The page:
The I-FIFO 104 has a depth that provides a sufficient delay such that the data for a particular machine instruction is in the local read storage 108 by the time the consumer processing unit 106 accesses the particular machine instruction from the I-FIFO 104, in one embodiment. For example, there may be a “read delay” of tens or even hundreds of processor clock cycles between the time the read request is sent and the time the data is provided to the local read storage 108. The master processing unit 102 may add a sufficient number of machine instructions to the I-FIFO 104 to account for this read delay.

Thus, the master processing unit 102 and the consumer processing unit 106 may work together to implement at least some of the machine instructions. For example, the master processing unit 102 might decode a machine instruction that needs an operand from memory 112 and the consumer processing unit 106 might execute that machine instruction using data from the local storage 108.

The local write storage 110 is used to store data from consumer processing unit 106 that is to be written to memory 112, in one embodiment. For example, the consumer processing unit 106 may store results from execution of a machine instruction in the local write storage 110. In one embodiment, local write storage 110 stores an address of the data (e.g., address in memory) along with the data. In one embodiment, the local write storage stores a transaction identifier with each data entry. The local write storage 110 may be on the same chip (e.g., same integrated circuit) as the consumer processing unit 106. Also, local write storage 110 may be physically close to the consumer processing unit 106 for fast access. For example, local write storage 110 may be close enough such that the consumer processing unit 106 may be able to store data in the local write storage 110 in as little as one or two processor clock cycles.

In one embodiment, the master processing unit 102, I-FIFO 104, consumer processing unit 106, local read storage 108, local write storage 110, and memory 112 are all located on the same integrated circuit. However, it is not required that all of those components be located on the same integrated circuit.

In one embodiment, the I-FIFO 104, consumer processing unit 106, local read storage 108, and local write storage 110 are all on the same integrated circuit, but the master processing unit 102 is located on a different integrated circuit than the I-FIFO 104, consumer processing unit 106, local read storage 108, and local write storage 110. In such a scenario, the memory 112 may be on the same integrated circuit as the I-FIFO 104, consumer processing unit 106, local read storage 108, and local write storage 110. However, it is not required that the memory 112 be on the same integrated circuit as the I-FIFO 104, consumer processing unit 106, local read storage 108, and local write storage 110.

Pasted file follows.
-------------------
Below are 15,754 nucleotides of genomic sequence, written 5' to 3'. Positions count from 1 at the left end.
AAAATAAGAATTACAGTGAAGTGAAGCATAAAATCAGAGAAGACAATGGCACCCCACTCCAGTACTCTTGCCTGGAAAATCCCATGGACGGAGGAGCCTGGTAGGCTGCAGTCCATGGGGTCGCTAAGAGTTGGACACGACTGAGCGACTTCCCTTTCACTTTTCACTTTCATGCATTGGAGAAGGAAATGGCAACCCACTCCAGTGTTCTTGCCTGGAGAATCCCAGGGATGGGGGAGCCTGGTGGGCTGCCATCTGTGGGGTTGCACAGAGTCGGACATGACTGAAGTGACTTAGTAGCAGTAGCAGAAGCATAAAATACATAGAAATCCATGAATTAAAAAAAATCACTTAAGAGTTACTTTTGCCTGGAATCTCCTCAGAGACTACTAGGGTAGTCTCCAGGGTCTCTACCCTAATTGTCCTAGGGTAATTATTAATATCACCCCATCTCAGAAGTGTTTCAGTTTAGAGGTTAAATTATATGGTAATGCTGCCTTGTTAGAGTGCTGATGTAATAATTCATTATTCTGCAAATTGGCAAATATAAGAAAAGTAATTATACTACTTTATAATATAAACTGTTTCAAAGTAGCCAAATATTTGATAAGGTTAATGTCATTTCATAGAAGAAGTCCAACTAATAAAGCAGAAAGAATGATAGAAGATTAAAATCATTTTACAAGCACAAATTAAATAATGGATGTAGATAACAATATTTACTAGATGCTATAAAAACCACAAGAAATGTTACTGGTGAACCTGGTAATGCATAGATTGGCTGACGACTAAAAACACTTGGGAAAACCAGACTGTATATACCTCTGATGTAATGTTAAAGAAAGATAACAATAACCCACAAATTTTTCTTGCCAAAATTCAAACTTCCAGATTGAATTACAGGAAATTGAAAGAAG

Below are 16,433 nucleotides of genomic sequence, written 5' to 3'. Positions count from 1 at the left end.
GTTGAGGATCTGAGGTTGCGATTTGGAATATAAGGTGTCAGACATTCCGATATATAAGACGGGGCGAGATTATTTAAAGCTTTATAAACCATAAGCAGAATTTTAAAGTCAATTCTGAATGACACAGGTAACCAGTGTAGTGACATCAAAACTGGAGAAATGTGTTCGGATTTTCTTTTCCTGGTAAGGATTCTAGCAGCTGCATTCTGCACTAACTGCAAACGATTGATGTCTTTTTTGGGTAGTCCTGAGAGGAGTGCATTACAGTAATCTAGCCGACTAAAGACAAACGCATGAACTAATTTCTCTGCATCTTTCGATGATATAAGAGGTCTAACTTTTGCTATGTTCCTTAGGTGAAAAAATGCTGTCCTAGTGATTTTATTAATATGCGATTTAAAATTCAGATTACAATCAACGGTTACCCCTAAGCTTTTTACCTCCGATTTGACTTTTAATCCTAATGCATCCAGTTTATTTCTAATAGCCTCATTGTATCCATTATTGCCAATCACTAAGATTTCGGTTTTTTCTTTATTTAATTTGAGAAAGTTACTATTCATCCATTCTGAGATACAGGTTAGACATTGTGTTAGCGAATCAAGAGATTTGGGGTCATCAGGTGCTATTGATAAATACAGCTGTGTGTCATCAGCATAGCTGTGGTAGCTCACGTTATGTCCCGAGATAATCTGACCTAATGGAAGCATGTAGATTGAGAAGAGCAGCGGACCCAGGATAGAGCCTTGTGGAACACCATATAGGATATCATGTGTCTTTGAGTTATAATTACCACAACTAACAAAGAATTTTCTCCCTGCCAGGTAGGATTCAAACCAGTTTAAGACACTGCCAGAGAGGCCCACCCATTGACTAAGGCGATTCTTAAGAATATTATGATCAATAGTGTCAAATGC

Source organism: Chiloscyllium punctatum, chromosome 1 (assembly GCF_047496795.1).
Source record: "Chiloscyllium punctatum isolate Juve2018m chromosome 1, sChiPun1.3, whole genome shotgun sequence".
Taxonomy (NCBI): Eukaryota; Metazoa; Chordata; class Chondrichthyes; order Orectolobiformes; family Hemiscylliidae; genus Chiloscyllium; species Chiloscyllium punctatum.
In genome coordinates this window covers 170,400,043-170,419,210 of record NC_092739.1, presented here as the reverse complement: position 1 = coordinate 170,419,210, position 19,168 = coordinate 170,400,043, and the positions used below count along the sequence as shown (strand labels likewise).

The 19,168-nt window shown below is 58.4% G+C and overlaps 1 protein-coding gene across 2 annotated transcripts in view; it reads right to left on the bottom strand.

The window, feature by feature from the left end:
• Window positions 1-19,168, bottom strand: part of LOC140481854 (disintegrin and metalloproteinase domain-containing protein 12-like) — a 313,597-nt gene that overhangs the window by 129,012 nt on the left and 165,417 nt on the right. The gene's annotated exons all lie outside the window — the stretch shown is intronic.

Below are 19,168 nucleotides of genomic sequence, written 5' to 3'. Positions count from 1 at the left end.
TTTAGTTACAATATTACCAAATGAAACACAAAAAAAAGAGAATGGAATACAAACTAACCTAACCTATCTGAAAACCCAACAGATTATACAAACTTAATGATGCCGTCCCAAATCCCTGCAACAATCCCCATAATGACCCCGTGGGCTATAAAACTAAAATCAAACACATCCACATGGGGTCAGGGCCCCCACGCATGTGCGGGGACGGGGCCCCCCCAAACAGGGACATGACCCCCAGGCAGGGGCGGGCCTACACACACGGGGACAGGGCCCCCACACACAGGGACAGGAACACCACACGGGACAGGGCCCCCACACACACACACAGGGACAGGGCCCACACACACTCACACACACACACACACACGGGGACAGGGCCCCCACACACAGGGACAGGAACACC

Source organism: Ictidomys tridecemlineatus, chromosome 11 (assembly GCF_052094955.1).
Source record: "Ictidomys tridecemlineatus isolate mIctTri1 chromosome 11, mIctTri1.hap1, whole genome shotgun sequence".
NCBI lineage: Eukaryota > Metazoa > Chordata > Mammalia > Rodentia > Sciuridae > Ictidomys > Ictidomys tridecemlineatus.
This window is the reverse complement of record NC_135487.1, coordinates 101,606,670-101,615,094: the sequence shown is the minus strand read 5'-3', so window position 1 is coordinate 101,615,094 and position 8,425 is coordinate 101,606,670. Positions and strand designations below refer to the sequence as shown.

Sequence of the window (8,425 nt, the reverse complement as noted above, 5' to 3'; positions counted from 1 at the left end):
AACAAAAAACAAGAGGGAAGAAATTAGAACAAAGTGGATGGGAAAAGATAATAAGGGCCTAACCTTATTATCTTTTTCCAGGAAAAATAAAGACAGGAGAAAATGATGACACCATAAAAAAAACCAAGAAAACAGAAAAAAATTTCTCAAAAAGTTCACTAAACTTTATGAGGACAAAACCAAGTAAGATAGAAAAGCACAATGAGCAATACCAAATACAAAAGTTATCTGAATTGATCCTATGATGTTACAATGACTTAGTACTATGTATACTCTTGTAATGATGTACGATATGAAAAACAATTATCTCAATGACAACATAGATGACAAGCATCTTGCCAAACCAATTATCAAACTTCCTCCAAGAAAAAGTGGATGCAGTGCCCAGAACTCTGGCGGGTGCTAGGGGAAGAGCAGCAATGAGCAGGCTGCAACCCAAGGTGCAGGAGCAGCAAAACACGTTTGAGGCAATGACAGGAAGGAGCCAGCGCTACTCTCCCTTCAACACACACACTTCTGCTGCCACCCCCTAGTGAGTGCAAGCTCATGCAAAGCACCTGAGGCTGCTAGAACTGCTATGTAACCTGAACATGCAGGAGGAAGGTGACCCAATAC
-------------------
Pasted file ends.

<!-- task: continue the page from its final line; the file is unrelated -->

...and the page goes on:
In one embodiment, the I-FIFO 104, consumer processing unit 106, local read storage 108, and local write storage 110 are all on the same integrated circuit, but the memory 112 is located on a different integrated circuit than the I-FIFO 104, consumer processing unit 106, local read storage 108, and local write storage 110. In such a scenario, the master processing unit 102 could be on the same integrated circuit as the I-FIFO 104, consumer processing unit 106, local read storage 108, and local write storage 110. However, it is not required that the master processing unit 102 be on the same integrated circuit as the I-FIFO 104, consumer processing unit 106, local read storage 108, and local write storage 110 in this scenario.

The system 100 may be considered to be a computer processor (made up of master processing unit 102 and consumer processing unit 106) having a triangular load protocol. The triangle being referred to has “vertices” of the master processing unit 102, the memory 112, and the consumer processing unit 106. Note that such a triangular load protocol is quite different from the master processing unit 102 making a data request to memory 112 and the memory 112 simply returning the data to the master processing unit 102. Conceptually, communication paths 114, 116, and 122 may be considered to be “sides” of the triangle.

As briefly noted above, the master processing unit 102 and the consumer processing unit 106 are not required to operate at the same clock frequency (although operating at the same clock frequency is one possibility). Clock generation circuit 111 generates a clock signal for the master processing unit 102 and for the consumer processing unit 106, respectively. The clock generation circuit 111 may comprise an oscillating circuit that generates a base clock signal. The clock generation circuit 111 may further comprise a circuit that increases and/or decreases the frequency of the base clock signal. The clock signal generation circuit 111 may also have an input for selecting a clock frequency for the master processing unit 102 and for the consumer processing unit 106. In one embodiment, the master processing unit 102 is provided a clock signal having a first frequency and the consumer processing unit 106 is provided a clock signal having a second frequency other than the first frequency. In one embodiment, the master processing unit 102 operates at a fast clock frequency than the consumer processing unit 106. In one embodiment, the master processing unit 102 operates at a slower clock frequency than the consumer processing unit 106. In one embodiment, the clock generation circuit 111 is on the same chip as the master processing unit 102 and the consumer processing unit 106. Note that different clock generation circuits 111 could be used to supply the different clock signals. For example, if the master processing unit 102 and consumer processing unit 106 are on different chips, each chip might have its own clock generation circuit 111.